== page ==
For some time now, most of us have been aware of, if not devoted to, the farm-to-table, locavore culture of certain restaurants. My wife is a manager at one such restaurant and came home one day with horrifying insight into how most shrimp catches are processed before they reach our tables and how her restaurant works with a small vendor who delivers unprocessed catch. So lately, I’ve taken to extrapolating to what it might mean to apply some of these principles to other aspects of our lives, in particular to our industry of construction and remodeling. Well, it’s hard to get very far with that, because construction materials do in fact source from all over the world, although items like concrete, brick, stone and drywall may well be local or regional.
So, thinking about this, I remembered a comment a friend made recently about how dismayed she and her husband are that so many infill homes in their intown Atlanta neighborhood look so generic and unimaginative. Obviously, this is not the case for every “custom” home … but beware that catchword, “custom.” Sadly, it has come to mean very little more than the home is stand-alone rather than in a subdivision, implying that it is a unique creation rather than a clone.
My friend went on to say that the homes being demolished to make way for their larger counterparts, while not necessarily in exemplary condition and often too small for many buyers, often had character and uniqueness themselves and frequently seemed to “fit” the neighborhoods better – more proportional, often more eclectic, and yes, more “local.”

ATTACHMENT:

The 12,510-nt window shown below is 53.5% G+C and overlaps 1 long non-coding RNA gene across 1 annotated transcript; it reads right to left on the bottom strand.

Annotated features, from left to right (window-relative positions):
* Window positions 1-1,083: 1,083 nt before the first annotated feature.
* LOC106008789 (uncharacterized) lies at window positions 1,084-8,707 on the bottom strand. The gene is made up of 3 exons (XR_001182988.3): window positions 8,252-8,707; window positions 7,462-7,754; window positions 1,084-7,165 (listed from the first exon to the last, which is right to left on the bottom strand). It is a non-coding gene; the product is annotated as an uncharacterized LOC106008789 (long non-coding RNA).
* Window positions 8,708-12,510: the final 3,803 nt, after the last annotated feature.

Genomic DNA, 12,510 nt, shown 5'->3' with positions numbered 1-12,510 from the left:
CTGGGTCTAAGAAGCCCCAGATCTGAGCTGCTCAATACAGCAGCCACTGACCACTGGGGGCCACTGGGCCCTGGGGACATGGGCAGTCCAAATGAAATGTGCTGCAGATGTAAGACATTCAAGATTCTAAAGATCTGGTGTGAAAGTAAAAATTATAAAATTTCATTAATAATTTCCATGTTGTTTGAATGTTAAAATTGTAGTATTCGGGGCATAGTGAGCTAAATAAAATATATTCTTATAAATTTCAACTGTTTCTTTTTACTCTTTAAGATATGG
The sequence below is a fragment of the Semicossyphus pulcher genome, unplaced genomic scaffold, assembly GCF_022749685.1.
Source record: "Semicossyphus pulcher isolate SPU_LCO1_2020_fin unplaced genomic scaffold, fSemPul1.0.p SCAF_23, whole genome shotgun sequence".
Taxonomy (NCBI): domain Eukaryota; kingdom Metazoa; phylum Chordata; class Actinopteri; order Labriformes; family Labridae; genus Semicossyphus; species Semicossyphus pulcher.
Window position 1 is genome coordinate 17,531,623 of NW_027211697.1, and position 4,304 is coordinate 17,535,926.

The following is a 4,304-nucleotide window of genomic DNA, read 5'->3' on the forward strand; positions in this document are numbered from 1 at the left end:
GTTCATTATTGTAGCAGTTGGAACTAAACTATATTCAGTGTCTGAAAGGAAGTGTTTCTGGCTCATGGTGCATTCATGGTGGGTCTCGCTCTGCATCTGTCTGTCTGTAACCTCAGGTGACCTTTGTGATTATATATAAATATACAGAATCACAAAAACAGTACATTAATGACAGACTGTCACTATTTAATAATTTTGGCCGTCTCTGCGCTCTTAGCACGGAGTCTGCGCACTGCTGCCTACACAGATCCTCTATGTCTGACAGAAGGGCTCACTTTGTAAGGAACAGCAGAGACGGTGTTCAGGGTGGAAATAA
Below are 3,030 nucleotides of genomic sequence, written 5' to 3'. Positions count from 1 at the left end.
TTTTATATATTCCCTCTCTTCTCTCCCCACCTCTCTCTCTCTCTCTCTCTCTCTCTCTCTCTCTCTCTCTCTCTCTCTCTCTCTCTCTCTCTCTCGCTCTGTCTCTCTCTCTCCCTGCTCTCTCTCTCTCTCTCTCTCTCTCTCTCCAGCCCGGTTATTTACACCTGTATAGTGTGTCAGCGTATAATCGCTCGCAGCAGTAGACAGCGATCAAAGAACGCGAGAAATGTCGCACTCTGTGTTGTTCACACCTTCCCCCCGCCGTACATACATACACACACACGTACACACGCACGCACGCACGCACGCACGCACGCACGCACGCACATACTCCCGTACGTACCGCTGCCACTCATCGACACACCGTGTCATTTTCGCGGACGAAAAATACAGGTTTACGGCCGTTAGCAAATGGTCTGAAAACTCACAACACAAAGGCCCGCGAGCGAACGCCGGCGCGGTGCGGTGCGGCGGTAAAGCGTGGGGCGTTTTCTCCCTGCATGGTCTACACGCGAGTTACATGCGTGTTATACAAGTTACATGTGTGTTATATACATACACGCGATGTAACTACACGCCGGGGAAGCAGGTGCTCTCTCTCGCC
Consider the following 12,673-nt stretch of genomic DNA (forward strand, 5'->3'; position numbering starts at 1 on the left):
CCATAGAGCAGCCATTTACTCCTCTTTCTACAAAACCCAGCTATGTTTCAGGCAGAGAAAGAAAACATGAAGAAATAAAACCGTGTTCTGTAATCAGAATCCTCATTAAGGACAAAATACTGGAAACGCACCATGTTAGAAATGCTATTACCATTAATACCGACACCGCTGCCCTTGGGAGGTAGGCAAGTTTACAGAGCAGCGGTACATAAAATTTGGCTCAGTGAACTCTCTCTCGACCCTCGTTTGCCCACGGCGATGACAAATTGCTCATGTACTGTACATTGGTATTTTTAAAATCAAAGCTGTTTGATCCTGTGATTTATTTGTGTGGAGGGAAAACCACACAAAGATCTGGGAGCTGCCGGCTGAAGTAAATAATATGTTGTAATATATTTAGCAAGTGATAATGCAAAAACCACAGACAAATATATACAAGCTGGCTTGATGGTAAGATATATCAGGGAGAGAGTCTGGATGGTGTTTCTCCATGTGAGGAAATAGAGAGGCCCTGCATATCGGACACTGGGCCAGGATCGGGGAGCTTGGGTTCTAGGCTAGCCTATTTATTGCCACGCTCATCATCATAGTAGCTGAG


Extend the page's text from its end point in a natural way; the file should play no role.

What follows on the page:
This is not a diatribe against infill construction, nor against development per se, but my friend’s disappointment brings me back, admittedly a bit obtusely, to my disappointment that more of our living isn’t more about place, whether it be food, architecture or even retail shopping. I’ve seen many examples of recently built Craftsman-style homes that are tastefully done, relatively authentic and not overwhelming, but I have seen too many others that are rather transparent efforts to capitalize on a trend, big boxes with doo-dad details.
It is our feeling at MOSAIC Group that design begins with context and context is as local as you can get – space, trees, outdoor living flowing from indoor spaces, and enjoining the style of the home with the neighborhood and sometimes the era of the homes (not to say that we shouldn’t sometimes breech the boundaries a bit). While we cannot hope to get all of our construction products locally, and shouldn’t simply emulate the past, we can certainly infuse our work with the flavor and spirit of place. Fortunately, there are some great examples of that in Atlanta.
By William Fadul, CR, GCP, Principal, MOSAIC Group [Architects and Remodelers]